Sunday, 21 October 2018
#CBR10 Book 89: "Running Like a Girl" by Alexandra Heminsley
Rating: 4 stars
#CBR10Bingo: Not My Wheelhouse (the book is a) non-fiction and b) about running - neither of these things are in my usual wheelhouse)
I was at a bit of a loss as to which genre or book to choose for the "Not My Wheelhouse" square on the CBR10 Bingo card, because while I primarily read romance, paranormal fantasy and YA (especially at the moment), I do try to branch out into other fiction genres every so often, and while I don't read them as often any more, I wouldn't consider science fiction or mystery or general historical and/or contemporary fiction outside my "wheelhouse". I could go for horror, but that would have meant reading an actual horror novel. I keep putting off Locke and Key, vol 5 because those books freak me out a little and I'm assuming Joe Hill has something really bad planned for the conclusion of the series.
So I settled on non-fiction. I heard about this book several years ago and added it to my TBR list. I'd completely forgotten about it until I started looking through my unread books and the non-fiction books on my TBR list on Goodreads. I am fascinated by people who run. A close friend of mine, whose youngest daughter is about three months older than my little boy, recently ran her first half marathon since giving birth and set a new personal record for time. I've known her since we were both 15 and when she told me a few years ago that she'd started long distance running, I thought she was kidding. Before she had to have her hip replaced, my mother-in-law also used to run long distance races. Before they had children, my sister and brother-in-law used to run together, for fun (I honestly don't know if they do anymore, going to guess it's difficult for them to find the time with two very rambunctious little girls). It was completely alien to me why anyone would do this, yet so many people not only do it regularly, but feel better because of it.
Alexandra Heminsley's book gave me a lot more insight into the mind of a runner. She didn't start out as one, but eventually bored by gyms and yoga, decided to start training for a marathon and initially barely managed to run as far as a block. Ms Heminsley's story of how she trained and managed to complete her first marathon, even when she thought she was going to fail, then almost stopped running, but ended up running a second one and how she just kept going from there is funny, engaging, at times very moving and I suspect it might be motivating to some. She doesn't hold back on the challenges she faced along the way and the setbacks that made her want to give up on occasion. Apparently, her father used to run, and she recounts how she stubbornly refused to listen to advice from him when she herself started doing it, only to realise that she was missing out on a lot of good tips when she finally did relent and start talking to him about her new past time.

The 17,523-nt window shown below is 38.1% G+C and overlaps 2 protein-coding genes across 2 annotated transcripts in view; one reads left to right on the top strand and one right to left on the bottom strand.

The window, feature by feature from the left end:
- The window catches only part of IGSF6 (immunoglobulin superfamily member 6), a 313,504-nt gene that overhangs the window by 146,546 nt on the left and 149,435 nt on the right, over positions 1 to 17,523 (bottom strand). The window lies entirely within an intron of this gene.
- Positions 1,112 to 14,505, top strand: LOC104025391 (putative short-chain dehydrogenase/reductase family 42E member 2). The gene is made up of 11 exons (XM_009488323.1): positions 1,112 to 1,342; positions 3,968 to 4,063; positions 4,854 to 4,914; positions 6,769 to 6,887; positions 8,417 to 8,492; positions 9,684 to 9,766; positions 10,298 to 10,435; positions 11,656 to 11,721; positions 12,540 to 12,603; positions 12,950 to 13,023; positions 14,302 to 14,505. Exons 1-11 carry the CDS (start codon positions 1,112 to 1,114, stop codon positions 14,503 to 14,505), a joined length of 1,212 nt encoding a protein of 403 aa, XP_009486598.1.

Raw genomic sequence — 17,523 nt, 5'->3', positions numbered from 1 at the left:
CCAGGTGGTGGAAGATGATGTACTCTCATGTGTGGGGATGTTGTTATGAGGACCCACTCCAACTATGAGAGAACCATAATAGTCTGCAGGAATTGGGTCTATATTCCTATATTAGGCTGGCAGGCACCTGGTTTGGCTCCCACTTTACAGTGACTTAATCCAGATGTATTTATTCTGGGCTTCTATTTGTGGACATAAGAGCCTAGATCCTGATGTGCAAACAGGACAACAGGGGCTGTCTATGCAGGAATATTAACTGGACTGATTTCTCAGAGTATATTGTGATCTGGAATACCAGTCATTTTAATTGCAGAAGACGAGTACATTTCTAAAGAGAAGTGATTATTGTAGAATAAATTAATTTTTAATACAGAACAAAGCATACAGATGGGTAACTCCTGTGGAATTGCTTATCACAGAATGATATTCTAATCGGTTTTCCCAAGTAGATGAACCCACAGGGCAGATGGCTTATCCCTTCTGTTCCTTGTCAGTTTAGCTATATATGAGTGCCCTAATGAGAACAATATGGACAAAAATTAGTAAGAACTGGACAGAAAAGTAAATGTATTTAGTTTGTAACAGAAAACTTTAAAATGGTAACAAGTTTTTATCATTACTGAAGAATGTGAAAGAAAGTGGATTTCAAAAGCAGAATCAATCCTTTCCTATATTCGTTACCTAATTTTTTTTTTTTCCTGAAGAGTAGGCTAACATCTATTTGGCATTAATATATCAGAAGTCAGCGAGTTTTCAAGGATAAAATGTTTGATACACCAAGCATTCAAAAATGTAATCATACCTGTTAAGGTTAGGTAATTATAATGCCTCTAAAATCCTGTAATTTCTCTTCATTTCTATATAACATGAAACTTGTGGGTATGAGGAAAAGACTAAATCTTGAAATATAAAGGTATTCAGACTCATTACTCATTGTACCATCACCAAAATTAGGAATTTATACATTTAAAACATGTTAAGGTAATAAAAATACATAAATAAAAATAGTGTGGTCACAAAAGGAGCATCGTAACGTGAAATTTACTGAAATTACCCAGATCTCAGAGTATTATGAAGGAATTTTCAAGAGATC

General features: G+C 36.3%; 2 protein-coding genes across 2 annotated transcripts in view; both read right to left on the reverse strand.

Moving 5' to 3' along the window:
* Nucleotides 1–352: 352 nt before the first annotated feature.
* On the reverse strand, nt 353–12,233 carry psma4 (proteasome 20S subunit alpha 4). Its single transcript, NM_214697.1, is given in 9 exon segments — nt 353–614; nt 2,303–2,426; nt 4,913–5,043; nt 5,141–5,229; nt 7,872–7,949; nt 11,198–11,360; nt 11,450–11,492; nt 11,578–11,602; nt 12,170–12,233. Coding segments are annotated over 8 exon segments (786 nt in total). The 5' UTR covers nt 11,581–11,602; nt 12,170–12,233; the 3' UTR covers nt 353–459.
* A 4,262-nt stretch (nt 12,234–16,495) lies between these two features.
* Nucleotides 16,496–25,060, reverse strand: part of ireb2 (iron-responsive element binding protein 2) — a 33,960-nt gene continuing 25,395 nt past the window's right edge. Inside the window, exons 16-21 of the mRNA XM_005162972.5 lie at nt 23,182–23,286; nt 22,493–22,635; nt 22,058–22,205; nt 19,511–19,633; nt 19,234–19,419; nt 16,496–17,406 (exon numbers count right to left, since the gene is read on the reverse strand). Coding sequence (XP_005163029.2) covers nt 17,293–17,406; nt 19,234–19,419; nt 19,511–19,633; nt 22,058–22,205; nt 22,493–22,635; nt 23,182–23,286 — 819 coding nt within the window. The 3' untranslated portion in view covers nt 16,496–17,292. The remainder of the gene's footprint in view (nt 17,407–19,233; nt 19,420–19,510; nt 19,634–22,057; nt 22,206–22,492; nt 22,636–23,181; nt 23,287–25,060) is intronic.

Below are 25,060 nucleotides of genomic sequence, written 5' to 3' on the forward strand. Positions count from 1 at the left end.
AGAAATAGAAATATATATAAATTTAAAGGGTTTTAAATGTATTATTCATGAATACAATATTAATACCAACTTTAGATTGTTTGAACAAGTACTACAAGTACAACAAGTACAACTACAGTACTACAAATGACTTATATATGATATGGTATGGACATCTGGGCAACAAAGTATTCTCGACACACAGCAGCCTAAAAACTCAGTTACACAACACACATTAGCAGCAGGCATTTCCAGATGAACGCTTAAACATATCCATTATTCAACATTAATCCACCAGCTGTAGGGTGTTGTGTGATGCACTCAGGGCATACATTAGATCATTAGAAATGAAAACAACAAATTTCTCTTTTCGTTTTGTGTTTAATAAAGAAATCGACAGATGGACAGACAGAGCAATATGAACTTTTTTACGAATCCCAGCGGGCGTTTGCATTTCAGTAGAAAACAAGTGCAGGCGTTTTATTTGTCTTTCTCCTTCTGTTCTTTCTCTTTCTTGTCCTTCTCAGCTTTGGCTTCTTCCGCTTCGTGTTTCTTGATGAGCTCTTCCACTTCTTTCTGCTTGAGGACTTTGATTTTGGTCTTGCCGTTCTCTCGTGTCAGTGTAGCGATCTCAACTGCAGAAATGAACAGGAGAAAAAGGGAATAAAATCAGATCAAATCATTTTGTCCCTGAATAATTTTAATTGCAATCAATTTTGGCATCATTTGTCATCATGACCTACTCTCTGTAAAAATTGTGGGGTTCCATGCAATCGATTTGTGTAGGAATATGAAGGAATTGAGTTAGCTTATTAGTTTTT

The first three quarters of the book is Ms Heminsley's story about her running career, culminating with her running a women's only marathon in San Francisco. She'd almost given up her training and her intention of going, until she realised just how recently, women weren't even allowed to run these races and found new inspiration to keep going. The final quarter is all practical advice to anyone who wants to take up running - which shoes to pick, how to select the correct sports-bra, other gear to get, how to get started etc. While anyone with two legs can run, it makes it easier if you have the right attitude and equipment and don't completely overdo it when you start out.
I would like to say that having read this, I now want to get myself a pair of running shoes and get out there to get fit, but while I have tremendous respect for Ms Heminsley and the other people in my life whom I know enjoy running, I am also pretty certain I'm not likely to start training for long distance races anytime soon. Swimming is still my preferred form of exercise. Completing a 5K race at some point might be fun though?
Judging a book by its cover: I am ashamed to admit that it took me not just a first and a second glance, but a slightly confused third, before I realised what the cover is actually depicting. I love the mint and teal colour (two of my favourite colours) and once I figured out that the white strips are in fact supposed to be laces, that the whole thing is supposed to look like the top of a laced up running shoe, I was rather impressed with the design. Before I figured that part out, I thought the white bits were ribbons or banners or something, which made a lot less sense.
Crossposted on Cannonball Read.